Team goal setting is such an important way to inspire higher performance, increase employee engagement, all while working to meet company objectives. Achieving individual goals help increase individual employee satisfaction, and when team members work together, achieving team goals multiplies those positive impacts. When a team works together setting goals, it promotes communication, collaboration, the ability to give/receive regular feedback, and learn new skills. A team leader may emerge out of an employee who was previously not confident or comfortable enough to take the lead on a project or spearhead a new campaign.

Each team member gets to see how their work ties into the team objective, and how their overall success contributes to business goals as a whole. Employees who feel a greater sense of workplace belonging feel more comfortable speaking up, sharing ideas, and collaborating with those around them.

Consider some of these recent statistics, found by Zippia, surrounding teamwork, collaboration, and its impact on company goals:

  • More than 50% of workers in the United States say their jobs are "reliant" on collaboration.
  • Approximately 75% of employees rate teamwork and collaboration as being very important.
  • Of those surveyed in leadership positions, 86% of employees blame lack of collaboration as the top reason for workplace failures.
  • Employees who work in "collaborative settings" at work are over 50% more effective at completing assigned tasks than those who work alone or without a team.

A U.S. workplace survey conducted by Gensler also showed that over 52% of those surveyed shared that their job is reliant on in-person collaboration with others. Furthermore, more than 33% of HR officers surveyed, in a study published by Accountemps, felt that "improper collaboration and communication" are what have the biggest impact on low employee morale.

group goal setting

How to Track Progress when Setting Group Goals

Range, a platform that helps remote and hybrid teams connect and collaborate with one another, shares these four simple tips for tracking progress of team goals:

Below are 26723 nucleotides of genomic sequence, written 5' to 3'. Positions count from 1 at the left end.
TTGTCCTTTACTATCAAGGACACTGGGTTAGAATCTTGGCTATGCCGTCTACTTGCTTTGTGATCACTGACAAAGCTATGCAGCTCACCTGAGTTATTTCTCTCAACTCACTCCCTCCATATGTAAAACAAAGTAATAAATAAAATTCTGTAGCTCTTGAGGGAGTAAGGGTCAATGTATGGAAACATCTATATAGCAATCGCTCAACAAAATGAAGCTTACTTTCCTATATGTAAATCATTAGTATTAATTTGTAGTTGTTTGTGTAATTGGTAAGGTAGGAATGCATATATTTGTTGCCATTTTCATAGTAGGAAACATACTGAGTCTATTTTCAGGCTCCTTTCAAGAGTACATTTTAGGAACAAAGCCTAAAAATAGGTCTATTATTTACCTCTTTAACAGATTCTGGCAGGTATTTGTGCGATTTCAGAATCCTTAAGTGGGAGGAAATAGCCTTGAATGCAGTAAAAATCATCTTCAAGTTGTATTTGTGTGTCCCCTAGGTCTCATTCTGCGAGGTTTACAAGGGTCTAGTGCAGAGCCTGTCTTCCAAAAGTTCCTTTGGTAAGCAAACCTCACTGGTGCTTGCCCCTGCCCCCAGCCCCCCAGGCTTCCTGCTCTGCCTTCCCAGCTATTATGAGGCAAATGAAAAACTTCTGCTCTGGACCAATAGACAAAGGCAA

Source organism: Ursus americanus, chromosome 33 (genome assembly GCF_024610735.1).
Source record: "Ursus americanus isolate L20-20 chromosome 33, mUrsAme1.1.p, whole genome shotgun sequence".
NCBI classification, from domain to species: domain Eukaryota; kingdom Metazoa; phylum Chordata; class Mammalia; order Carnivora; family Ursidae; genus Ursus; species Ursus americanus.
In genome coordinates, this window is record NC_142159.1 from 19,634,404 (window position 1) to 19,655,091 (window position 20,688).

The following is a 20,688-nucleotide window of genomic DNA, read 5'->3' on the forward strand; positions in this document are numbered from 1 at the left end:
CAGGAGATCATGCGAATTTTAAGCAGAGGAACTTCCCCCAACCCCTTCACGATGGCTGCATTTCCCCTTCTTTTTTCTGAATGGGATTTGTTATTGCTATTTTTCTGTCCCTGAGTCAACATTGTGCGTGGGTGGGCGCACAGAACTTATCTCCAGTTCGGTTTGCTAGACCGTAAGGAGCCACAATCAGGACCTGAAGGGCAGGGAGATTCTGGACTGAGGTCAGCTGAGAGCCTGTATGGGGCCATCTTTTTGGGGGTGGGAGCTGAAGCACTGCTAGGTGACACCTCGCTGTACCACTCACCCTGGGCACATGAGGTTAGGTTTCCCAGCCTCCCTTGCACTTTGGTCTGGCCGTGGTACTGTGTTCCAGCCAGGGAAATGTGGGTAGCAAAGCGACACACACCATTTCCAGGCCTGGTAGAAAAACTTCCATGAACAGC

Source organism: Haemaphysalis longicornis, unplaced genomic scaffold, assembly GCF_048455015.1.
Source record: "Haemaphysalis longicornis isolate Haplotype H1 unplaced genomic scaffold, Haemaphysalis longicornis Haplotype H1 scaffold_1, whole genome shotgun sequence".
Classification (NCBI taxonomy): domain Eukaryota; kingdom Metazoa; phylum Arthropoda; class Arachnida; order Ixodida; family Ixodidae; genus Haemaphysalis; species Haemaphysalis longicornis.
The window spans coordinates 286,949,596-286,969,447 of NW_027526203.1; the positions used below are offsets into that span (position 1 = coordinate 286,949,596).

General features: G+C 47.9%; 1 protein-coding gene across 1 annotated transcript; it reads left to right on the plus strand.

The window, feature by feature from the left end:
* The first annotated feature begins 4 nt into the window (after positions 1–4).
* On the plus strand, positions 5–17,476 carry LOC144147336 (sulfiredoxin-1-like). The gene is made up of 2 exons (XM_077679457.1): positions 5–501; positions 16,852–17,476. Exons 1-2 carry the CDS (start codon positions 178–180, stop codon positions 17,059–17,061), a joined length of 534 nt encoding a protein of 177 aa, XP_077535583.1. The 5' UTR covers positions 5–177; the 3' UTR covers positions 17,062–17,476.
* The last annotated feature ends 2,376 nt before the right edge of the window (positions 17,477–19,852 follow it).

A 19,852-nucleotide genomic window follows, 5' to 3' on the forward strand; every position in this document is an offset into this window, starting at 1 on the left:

1. Break up overarching goals into incremental tasks.
  2. Assign manageable deadlines.
  3. Review progress and make adjustments.
  4. Make goal tracking collaborative.

It may seem like a daunting task, but it doesn't have to be complicated. Allow team members to provide feedback and set their own goals along the way that contribute to the group goals.

Final Thoughts

As you can see, it's imperative to set the right goals for your organization's needs and make sure each employee understands how their contributions impact the business, and in what way. Show specific examples of the influence that each team's work has on overall business success. Ensure your leaders have the skills they need to connect with each team, and that your employees know how valuable their voices and unique strengths are.

Every organization faces its own set of challenges and needs a unique strategy for improving positive employee relations and maintaining engagement. If you need help when it comes to goal setting, we're here to help! Click here to learn more.

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About the Author Jennifer Orechwa

With over 25 years in the industry, and now as IRI's Director of Business Development, Jennifer has gained a unique perspective on what it takes to build a culture of engagement. By blending a deep understanding of labor and employee relations with powerful digital marketing knowledge, Jennifer has helped thousands of companies achieve behavioral change at a cultural level.